Investigation of InDel Polymorphisms in HDACs of Five Oryza sativa Subgroups

Eighteen HDAC genes have previously been identified in the rice genome (Hu et al., 2009). We searched for these HDAC genes in RPAN (http://cgm.sjtu.edu.cn/3kricedb/index.php) (Sun et al., 2017), for visual display of specific gene sequences in 3,010 rice accessions. We found significant insertion/deletion (InDel) polymorphisms in HDA710/OsHDAC2 and HDA703/OsHDAC3 between japonica-related (JAP, ARO) and indica-related (IND, AUS) accessions, especially for HDA710 (Table 1). RPAN results showed that HDA710 was present in almost 98.8% JAP accessions, and 37.6% japonica-like ARO accessions, while it was only present in 1% of IND accessions and 0.9% of indica-like AUS accessions (Table 1). The pan-genome browser based visualization of the presence/absence variation (PAVs) showed two InDels in the HDA710 gene region, one in the gene body named “InDel I” and the other in the downstream region named “InDel II” (Figure 1A), between indica and japonica accessions. As the Table S1 shown, there were detailed information of 3010 accessions. Among of them, 2106 accessions were listed with InDel I in HDA710, and 2104 accessions were listed with InDel II in HDA710. These two InDels co-existed in 2098 (99.6%) rice accessions. We further carried out the linkage disequilibrium analysis, and the D' and r2 values were 0.9905 and 0.9780, respectively.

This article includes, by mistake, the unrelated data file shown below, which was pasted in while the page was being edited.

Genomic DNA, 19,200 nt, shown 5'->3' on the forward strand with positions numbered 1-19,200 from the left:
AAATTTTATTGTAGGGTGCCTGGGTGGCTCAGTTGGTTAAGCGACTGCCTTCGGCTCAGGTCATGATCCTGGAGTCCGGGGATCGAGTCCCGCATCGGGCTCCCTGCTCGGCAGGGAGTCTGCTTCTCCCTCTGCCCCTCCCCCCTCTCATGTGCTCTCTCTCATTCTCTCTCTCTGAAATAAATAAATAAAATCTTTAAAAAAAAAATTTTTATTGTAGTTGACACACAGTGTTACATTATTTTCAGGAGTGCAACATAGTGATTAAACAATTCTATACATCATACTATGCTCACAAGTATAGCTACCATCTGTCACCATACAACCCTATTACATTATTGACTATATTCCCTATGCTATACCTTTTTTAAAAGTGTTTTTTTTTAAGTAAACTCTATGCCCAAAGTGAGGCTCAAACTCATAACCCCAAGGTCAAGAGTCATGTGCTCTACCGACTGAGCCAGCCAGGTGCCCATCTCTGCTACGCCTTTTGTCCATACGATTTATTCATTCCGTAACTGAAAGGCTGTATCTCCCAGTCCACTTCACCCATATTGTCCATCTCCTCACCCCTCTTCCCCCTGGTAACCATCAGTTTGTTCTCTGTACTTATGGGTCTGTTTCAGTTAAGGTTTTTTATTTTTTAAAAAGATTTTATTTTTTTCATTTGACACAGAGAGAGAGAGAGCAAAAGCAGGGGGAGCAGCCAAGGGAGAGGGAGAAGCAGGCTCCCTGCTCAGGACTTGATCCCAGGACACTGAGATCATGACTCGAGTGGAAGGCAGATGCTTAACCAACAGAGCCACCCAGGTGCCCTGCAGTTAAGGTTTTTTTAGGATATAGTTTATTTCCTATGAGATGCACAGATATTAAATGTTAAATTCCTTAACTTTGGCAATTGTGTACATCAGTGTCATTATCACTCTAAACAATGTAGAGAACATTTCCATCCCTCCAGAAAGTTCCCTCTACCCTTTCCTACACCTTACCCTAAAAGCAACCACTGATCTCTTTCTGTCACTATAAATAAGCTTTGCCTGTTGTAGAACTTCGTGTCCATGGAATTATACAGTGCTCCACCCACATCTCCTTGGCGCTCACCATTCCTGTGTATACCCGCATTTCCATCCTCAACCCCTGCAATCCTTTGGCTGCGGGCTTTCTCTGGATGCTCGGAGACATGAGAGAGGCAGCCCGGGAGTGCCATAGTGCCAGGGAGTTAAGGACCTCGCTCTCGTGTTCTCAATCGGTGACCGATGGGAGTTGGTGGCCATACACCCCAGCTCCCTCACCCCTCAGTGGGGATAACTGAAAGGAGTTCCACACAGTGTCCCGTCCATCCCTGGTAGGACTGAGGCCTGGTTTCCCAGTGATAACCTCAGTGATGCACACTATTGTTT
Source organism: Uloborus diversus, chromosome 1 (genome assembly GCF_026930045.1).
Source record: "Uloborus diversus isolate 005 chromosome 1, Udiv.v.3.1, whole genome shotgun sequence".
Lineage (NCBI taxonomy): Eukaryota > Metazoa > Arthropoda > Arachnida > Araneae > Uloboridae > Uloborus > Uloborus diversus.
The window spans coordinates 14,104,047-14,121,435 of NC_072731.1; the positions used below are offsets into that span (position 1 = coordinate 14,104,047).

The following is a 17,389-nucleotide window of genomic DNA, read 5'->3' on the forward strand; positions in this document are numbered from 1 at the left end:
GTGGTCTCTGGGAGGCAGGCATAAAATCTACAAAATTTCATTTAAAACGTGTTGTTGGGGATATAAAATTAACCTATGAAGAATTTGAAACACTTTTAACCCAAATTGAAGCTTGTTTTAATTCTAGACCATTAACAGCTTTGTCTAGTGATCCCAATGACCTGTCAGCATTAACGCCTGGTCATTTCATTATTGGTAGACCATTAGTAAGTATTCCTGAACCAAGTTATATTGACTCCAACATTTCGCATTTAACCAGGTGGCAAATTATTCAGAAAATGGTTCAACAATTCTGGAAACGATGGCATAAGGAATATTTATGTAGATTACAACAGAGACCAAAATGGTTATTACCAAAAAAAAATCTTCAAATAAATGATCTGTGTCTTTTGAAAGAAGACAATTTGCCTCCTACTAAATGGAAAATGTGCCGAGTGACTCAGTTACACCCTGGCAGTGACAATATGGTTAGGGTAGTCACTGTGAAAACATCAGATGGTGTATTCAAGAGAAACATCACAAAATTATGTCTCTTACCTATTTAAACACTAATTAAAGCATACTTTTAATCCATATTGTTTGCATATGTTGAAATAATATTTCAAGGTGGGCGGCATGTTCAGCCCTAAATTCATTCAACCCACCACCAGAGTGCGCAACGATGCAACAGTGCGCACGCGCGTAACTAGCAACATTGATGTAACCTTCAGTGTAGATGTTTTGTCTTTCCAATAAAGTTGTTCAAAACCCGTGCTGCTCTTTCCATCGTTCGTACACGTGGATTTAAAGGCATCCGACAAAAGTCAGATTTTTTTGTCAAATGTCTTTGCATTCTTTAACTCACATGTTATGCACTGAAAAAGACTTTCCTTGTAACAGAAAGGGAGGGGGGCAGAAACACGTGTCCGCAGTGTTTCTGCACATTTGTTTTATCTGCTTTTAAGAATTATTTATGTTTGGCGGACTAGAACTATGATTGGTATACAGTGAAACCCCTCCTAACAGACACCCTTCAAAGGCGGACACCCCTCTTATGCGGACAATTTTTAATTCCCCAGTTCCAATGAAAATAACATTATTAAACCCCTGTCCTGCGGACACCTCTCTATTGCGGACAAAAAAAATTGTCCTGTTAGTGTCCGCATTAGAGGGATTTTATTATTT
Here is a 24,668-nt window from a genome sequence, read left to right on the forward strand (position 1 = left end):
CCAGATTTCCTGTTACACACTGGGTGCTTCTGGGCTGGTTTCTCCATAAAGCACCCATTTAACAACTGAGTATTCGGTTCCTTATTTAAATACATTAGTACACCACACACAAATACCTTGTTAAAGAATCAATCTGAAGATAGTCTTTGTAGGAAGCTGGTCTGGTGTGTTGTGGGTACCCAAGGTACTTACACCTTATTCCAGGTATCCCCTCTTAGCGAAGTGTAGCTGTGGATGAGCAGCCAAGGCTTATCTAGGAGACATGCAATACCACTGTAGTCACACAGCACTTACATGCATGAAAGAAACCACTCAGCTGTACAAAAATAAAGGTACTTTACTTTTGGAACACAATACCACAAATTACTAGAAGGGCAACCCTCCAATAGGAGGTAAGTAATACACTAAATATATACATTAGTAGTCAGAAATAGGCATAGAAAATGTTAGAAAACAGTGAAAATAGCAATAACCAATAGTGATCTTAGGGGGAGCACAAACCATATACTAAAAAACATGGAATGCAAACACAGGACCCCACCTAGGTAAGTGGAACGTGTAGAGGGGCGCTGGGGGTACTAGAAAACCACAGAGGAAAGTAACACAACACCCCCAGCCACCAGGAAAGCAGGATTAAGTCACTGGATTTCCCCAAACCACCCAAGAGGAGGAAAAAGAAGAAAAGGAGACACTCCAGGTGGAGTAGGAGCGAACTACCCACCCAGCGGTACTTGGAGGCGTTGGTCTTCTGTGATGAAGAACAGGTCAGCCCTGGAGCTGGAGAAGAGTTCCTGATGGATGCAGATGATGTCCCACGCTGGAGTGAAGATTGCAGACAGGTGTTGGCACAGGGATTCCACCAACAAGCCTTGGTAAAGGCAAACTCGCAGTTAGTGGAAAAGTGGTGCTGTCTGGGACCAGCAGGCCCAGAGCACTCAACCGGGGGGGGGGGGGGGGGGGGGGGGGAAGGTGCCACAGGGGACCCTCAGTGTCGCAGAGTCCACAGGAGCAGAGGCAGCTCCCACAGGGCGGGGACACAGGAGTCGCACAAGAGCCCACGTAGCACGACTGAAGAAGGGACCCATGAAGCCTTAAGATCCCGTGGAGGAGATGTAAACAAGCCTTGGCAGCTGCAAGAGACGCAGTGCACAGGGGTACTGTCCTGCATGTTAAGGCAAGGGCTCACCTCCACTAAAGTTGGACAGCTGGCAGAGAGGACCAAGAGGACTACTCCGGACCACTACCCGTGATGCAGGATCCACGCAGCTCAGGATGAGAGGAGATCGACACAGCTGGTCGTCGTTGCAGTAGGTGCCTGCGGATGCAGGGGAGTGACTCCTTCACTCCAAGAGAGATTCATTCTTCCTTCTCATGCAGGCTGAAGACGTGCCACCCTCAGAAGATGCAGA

Table 1. Survey of RPAN gene presence frequency of rice histone deacetylases.


Figure 1. Natural variation in HDA710 between japonica and indica accessions and association with leaf senescence. (A) Sequence differences in HDA710 from indica and japonica accessions as presented by genome browser. (B) HDA710 distribution among different subspecies and subgroups in the rice phylogenetic tree. (C) Distribution of 2,112 accessions with deletion regions (“InDel I” or “InDel II”) in HDA710 from the 3,010 varieties at the International Rice Research Institute (IRRI). Color scale represents the number of accessions with InDels. (D) Leaf senescence phenotype analysis of accessions with deletions (“InDel I” and “InDel II”) by hypergeometric distribution (***P < 0.001). Different colors of bars represent degree of leaf senescence: green, accessions with late leaf senescence; yellow, accessions with early leaf senescence; gray, all accessions with deletion.

We searched for the HDA710 gene in RPAN to determine the distribution of this gene among 453 high-quality accessions, finding that HDA710 was dominant in japonica accessions and also present in japonica-like ARO and intermediate type ADM accessions (Figure 1B) (Sun et al., 2017). We also found that HDA703 differed among the five rice subgroups, being present in 95.8% japonica accessions and 82.2% ARO accessions, but only 28.1% indica accessions (Table 1).